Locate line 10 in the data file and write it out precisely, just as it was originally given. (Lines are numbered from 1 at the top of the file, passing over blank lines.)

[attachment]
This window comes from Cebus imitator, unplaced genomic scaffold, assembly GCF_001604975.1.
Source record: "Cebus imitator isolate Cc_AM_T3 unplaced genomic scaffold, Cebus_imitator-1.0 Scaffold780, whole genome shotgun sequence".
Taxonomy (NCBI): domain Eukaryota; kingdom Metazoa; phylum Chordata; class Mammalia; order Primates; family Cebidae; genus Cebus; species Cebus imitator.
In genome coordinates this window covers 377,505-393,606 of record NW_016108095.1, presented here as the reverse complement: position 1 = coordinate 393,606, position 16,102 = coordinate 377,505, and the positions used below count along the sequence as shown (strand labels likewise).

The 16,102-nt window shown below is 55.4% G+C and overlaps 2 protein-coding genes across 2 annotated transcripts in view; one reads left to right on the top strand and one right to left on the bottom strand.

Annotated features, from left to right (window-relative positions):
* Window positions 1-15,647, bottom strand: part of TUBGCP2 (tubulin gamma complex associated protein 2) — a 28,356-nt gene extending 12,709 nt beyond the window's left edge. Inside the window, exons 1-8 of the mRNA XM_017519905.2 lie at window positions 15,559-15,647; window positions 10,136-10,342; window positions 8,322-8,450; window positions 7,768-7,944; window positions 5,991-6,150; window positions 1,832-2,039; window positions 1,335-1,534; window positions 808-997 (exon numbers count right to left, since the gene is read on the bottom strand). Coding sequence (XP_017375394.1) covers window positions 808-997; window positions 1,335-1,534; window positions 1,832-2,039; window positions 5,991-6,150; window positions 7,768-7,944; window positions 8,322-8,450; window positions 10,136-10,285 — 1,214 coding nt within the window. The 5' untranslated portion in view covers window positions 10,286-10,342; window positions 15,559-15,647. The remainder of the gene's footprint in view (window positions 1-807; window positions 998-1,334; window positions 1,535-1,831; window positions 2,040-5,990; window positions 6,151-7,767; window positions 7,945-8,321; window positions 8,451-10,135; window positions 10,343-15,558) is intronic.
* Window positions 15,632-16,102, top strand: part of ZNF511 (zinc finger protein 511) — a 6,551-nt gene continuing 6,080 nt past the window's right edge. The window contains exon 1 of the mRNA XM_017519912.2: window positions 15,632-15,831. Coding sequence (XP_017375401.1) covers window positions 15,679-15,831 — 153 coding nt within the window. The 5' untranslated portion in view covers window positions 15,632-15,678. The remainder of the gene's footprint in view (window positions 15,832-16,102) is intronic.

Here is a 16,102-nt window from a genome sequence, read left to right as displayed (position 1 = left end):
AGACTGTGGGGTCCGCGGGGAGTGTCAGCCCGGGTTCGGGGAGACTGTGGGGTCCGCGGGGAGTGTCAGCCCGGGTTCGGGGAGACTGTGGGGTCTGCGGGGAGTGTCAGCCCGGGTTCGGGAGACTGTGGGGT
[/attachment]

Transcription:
AGACTGTGGGGTCCGCGGGGAGTGTCAGCCCGGGTTCGGGGAGACTGTGGGGTCCGCGGGGAGTGTCAGCCCGGGTTCGGGGAGACTGTGGGGTCTGCGGGGAGTGTCAGCCCGGGTTCGGGAGACTGTGGGGT